If you are experiencing facial pain, difficulty chewing, or locking of your jaw, you may be experiencing TMJ (temporomandibular joint) disorder. Albuquerque dentist Tim Kelly is an expert in treating TMJ disorder, and uses today's most advanced tools and techniques to help his patients achieve long-term relief.
What is the TMJ?
The TMJ is an acronym for “Temporal Mandibular Joint”. This joint is located just in front of the ears on either side. It is composed of the Temporal bone on the sides of the skull and the right and left head of the lower jaw called the mandible. The union of these two structures forms a joint similar to the knee or hip. However the TMJ is quite complicated due to our ability to open wide, move our jaw from right to left and forward.
The most complicating aspect of this joint is that the teeth when placed together they position the mandible in the temporal bone. Therefore in a healthy joint, the position of the TMJ’s matches this orthopedic position when the teeth all fit together.
What causes TMJ pain?
There are numerous causes and symptoms of TMJ disorder. The TMJ is a load bearing joint , this load is exerted when we chew. The pain arises when there is a discrepancy between where the teeth want to fit together and the ideal orthopedic position of the mandible. It is this precise reason that a muscular response in the form of tension starts. The chronic muscle tension causes a variety of problems: pain, headaches and neck/shoulder tension.
Long-term Effects of a TMJ Disorder
Many TMJ sufferers clench or grind their teeth at night (teeth wear down). This reaction is a result of the brain and muscles responding to the inaccurate position of the mandible. A joint (any joint) will ultimately fail due to the overloading of the structure.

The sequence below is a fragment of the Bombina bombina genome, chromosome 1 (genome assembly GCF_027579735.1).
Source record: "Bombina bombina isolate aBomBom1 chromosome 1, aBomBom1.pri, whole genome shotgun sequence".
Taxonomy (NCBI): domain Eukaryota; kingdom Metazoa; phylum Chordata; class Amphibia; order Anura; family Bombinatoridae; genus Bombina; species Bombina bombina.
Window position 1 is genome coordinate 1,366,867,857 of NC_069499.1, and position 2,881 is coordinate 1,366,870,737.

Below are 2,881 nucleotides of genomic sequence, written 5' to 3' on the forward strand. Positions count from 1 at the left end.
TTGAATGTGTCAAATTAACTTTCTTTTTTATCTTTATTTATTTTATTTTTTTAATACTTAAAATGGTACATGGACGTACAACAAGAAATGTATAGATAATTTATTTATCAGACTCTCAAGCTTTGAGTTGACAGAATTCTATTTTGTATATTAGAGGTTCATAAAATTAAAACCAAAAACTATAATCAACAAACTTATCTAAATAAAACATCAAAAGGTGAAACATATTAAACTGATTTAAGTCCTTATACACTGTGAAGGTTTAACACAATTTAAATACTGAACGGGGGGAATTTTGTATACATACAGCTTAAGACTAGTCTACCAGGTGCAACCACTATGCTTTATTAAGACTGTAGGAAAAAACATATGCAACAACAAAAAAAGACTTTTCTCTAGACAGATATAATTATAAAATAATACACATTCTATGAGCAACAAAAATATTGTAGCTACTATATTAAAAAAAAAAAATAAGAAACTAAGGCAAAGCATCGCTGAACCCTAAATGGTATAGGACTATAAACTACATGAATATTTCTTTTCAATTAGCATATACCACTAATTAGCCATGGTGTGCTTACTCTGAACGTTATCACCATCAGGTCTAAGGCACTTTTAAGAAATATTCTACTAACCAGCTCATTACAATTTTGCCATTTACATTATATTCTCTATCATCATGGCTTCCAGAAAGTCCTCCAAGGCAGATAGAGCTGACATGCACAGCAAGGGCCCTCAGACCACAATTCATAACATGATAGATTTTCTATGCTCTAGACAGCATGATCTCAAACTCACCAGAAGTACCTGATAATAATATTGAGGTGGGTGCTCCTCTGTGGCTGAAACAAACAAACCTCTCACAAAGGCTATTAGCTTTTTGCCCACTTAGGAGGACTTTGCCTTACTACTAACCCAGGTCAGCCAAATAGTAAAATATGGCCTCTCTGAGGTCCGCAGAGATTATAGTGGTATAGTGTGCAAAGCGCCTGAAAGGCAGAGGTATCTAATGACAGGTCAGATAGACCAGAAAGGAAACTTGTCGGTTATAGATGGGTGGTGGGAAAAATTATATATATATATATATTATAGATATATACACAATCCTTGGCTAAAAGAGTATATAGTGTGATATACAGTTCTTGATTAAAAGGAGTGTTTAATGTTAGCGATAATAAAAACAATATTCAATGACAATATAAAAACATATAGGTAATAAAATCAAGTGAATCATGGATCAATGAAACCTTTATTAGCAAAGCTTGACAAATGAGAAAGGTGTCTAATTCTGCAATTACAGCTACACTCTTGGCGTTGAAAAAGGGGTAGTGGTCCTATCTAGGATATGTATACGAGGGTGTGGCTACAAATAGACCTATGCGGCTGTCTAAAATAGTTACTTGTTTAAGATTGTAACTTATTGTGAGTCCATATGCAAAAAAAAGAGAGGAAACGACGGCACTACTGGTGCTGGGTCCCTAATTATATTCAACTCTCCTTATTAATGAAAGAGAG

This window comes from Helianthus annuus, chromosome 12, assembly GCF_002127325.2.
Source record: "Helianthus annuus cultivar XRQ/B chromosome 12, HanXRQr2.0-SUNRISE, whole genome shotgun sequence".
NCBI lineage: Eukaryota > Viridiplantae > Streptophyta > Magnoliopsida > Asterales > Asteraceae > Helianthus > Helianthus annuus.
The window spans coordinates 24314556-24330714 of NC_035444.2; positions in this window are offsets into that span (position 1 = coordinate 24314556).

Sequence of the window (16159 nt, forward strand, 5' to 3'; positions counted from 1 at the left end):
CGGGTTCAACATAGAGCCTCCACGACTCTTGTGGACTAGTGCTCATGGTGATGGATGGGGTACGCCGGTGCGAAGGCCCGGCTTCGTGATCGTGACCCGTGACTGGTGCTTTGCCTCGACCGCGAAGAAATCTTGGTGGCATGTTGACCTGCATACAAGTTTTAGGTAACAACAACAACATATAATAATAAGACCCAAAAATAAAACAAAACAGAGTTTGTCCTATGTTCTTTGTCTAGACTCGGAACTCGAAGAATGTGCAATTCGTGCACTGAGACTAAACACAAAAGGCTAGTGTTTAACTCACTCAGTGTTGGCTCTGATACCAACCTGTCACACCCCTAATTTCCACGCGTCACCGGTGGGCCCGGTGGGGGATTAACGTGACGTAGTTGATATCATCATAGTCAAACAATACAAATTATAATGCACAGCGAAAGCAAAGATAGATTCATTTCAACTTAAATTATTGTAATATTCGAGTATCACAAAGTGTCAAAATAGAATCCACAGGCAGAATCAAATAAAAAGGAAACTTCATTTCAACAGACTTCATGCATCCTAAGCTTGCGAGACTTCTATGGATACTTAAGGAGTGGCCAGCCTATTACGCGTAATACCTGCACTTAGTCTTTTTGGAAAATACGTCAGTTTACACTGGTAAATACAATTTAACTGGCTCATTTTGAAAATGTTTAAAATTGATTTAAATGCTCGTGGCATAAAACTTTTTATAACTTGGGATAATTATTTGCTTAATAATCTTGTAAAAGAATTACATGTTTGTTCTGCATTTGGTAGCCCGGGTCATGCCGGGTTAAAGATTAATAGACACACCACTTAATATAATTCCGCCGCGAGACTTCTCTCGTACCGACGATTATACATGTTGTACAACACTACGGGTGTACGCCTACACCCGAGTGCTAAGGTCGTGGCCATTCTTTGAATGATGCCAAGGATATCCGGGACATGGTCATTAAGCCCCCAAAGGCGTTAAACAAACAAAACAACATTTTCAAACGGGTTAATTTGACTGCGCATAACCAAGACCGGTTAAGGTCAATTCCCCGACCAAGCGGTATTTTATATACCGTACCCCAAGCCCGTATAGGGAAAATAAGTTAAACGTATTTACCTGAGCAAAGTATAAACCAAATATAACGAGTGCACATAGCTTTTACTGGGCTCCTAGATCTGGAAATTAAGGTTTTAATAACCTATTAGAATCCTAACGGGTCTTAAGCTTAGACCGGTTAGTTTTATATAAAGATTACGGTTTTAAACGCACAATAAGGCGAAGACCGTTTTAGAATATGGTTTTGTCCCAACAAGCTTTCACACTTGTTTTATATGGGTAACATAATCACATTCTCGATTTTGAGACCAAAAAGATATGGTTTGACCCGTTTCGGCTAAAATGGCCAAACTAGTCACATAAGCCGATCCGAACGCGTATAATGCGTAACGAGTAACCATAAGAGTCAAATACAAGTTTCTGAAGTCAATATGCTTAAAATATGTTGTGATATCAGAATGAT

Note that in a healthy TMJ the condyles (ball of the joint) are seated in the socket and are round in shape. At right you will see a healthy condyle, the left condyle has changed due to osteoarthritis breakdown (from overloading). This type of breakdown is due to chronic over loading from an inaccurate bite. As you can imagine this condition is painful.
Additional Signs and Symptoms of a TMJ Disorder
- Teeth wearing down (getting shorter and shorter)
- Broken back teeth that may be loose
- History of multiple root canals/crowns
- Bony growths behind your teeth called Tori
Associated dental history:
- Orthodontics with or without extractions
- Use of headgear
- Multiple crowns, bridges or veneer treatment
Symptoms (painful events):
- Tension or migraine headaches
- Facial pain near or around the TMJ
- Shoulder, neck and upper back pain
- Waking with fatigued facial muscles
- Sleep disturbance in the form of snoring and or obstructive apnea
“We believe that every patient has infinite worth and should be treated with dignity and respect. We are dedicated to educating, creating awareness, and empowering people to make treatment choices that are consistent with their own beliefs, needs and desires.” Dr. Tim Kelly